The Érosion torrentielle, neige et avalanche (Etna) unit of CEMAGREF and the Centre d'Études de la Neige of Météo-France have been working on snowdrift for 10 years. A numerical model was developed at CEMAGREF to simulate snowdrift (Naaim and others, 1998). To validate this model on in situ data, a high-altitude experimental site was developed, located at 2700 m a.s.l. at the Lac Blanc Pass near the Alpe d'Huez ski resort. It is a nearly flat area and faces winds primarily from north and south. After describing the experimental site, we present the processed data of winter 1998/99. First, we analyze the data from CEMAGREF's acoustic snowdrift sensor. It is sensitive to snow depth and snow-particle type, so additional calibration is necessary. Nevertheless, it allowed us to study non- stationary aspects of drifting snow. An analysis of gust factors for wind and drifting snow indicates that strong wind-gust factors exist in the mountains, and that drifting snow is more important during a regular and strong wind episode than during high wind-gust periods. Therefore, the numerical model presented here uses only the recorded mean wind speed. The model, which attempts to reproduce several days of storm, takes into account the modification of input parameters (e.g. wind speed) as a function of time. The comparison between numerical results and measurements for a given meteorological event shows good agreement.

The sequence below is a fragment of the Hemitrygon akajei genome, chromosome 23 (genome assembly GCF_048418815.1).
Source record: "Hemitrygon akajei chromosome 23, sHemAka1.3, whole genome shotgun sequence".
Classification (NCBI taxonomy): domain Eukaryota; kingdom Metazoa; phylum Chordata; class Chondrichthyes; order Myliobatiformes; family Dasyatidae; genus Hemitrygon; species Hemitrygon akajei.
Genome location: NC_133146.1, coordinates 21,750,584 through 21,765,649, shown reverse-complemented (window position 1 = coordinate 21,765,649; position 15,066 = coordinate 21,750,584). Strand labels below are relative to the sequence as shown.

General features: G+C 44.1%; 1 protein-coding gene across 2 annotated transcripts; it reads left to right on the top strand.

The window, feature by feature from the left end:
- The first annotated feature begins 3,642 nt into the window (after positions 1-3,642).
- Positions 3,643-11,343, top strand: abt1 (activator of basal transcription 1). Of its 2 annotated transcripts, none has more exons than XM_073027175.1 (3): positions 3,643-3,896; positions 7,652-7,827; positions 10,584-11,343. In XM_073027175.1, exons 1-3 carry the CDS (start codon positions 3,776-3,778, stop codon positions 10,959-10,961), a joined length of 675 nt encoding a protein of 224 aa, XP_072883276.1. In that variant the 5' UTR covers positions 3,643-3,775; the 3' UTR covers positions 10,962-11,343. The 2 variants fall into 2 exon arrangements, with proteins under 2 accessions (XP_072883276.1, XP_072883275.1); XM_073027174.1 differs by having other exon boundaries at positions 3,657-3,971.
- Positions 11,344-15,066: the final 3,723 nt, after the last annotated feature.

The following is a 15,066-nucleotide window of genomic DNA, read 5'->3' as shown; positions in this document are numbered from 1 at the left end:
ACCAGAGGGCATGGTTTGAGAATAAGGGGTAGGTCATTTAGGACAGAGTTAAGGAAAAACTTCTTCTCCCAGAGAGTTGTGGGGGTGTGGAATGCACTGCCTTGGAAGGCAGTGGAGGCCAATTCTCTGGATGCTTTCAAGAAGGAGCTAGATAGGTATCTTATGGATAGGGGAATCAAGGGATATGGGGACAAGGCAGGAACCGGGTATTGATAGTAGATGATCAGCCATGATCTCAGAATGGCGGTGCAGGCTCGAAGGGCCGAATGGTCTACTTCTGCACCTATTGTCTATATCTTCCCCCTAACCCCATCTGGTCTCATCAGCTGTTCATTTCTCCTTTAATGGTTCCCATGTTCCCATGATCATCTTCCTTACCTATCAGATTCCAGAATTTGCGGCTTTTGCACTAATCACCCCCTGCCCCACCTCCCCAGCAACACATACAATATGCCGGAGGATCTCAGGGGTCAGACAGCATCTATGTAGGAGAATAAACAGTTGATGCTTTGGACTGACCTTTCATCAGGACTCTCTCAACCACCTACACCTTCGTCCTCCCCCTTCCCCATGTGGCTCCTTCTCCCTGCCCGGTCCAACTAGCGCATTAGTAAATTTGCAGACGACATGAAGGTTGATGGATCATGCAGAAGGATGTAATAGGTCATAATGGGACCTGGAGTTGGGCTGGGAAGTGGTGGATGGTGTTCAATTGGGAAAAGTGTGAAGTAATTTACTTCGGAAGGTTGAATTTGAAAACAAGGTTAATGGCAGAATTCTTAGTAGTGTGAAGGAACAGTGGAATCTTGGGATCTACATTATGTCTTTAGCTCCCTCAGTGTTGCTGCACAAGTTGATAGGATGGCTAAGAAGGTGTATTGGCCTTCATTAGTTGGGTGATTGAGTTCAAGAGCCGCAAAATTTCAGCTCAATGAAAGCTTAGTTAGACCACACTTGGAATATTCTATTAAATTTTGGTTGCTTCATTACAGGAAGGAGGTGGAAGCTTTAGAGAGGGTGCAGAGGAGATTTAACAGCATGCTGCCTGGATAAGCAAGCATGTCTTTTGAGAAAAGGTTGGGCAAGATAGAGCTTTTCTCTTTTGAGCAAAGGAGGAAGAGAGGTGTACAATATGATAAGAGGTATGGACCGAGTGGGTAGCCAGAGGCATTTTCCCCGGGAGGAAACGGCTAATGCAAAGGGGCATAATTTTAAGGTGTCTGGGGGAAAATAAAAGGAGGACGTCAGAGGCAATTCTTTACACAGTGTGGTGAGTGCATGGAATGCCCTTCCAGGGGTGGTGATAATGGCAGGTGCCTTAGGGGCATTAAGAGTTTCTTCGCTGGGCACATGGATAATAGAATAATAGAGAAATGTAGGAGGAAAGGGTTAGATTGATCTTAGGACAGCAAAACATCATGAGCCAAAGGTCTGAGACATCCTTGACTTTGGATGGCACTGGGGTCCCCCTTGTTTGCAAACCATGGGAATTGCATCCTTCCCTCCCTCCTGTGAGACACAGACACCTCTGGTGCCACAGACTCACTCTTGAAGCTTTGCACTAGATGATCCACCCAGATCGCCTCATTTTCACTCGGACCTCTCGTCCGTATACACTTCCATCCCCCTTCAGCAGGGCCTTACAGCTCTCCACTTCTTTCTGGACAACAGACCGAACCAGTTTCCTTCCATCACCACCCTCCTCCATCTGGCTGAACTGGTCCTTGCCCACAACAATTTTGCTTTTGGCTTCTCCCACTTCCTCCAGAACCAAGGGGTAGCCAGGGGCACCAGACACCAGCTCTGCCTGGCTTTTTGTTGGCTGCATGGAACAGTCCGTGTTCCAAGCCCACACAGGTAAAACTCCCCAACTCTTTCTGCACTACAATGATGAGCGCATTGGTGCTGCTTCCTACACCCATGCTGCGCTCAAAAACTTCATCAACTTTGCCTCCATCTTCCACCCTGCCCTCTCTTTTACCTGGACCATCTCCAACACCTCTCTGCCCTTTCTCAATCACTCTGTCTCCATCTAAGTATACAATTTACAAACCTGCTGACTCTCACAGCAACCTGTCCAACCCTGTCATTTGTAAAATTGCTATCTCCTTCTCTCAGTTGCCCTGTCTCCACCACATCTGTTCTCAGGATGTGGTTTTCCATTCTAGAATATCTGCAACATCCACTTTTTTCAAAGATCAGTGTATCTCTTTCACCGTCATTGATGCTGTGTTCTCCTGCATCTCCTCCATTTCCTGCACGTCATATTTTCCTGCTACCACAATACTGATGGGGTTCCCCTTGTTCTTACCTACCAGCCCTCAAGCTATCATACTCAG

The Annals of Glaciology is a peer-reviewed, thematic journal published 2 to 4 times a year by the International Glaciological Society (IGS). Publication frequency is determined and volume/issue numbers assigned by the IGS Council on a year-to-year basis and with a lead time of 3 to 4 years. The Annals of Glaciology is included in the ISI Science Citation Index from volume 50, number 50 onwards.
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